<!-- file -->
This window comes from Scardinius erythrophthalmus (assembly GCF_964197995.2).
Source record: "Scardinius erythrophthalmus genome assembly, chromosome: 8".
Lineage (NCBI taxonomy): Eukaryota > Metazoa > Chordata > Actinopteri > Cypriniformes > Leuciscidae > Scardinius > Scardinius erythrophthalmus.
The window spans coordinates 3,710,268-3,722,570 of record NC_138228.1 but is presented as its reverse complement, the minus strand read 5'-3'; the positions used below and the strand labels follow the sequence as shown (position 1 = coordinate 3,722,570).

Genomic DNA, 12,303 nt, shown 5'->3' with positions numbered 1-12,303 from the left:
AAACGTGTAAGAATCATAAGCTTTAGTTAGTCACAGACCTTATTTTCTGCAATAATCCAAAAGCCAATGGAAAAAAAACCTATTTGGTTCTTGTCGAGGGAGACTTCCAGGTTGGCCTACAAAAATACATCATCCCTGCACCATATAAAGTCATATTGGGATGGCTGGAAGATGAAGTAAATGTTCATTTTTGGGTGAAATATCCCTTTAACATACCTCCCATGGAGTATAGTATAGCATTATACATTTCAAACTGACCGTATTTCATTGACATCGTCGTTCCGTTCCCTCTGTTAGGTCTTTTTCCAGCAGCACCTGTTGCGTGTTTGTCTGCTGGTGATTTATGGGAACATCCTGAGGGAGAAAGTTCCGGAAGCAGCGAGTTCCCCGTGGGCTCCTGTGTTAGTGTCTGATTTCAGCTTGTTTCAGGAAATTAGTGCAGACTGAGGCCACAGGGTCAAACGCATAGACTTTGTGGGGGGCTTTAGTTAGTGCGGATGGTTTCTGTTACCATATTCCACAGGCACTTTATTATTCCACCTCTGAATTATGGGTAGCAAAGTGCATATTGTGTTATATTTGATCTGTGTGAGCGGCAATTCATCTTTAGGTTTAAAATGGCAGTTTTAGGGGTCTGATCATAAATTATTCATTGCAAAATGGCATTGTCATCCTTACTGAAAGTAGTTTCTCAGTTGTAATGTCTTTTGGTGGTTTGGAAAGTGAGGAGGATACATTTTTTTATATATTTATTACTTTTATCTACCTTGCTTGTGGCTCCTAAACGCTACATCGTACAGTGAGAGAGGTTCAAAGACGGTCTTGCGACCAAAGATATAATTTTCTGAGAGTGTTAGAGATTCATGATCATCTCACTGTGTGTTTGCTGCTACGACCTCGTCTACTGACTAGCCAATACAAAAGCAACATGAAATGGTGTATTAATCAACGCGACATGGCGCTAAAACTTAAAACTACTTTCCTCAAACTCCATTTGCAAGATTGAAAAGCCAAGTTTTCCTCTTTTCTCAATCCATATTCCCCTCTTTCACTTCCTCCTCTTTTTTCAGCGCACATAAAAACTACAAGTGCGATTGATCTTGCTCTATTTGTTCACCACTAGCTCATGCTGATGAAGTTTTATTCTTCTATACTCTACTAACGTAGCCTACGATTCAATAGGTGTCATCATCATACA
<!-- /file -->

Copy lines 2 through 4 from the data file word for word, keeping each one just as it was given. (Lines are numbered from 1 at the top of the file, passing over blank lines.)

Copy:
Source record: "Scardinius erythrophthalmus genome assembly, chromosome: 8".
Lineage (NCBI taxonomy): Eukaryota > Metazoa > Chordata > Actinopteri > Cypriniformes > Leuciscidae > Scardinius > Scardinius erythrophthalmus.
The window spans coordinates 3,710,268-3,722,570 of record NC_138228.1 but is presented as its reverse complement, the minus strand read 5'-3'; the positions used below and the strand labels follow the sequence as shown (position 1 = coordinate 3,722,570).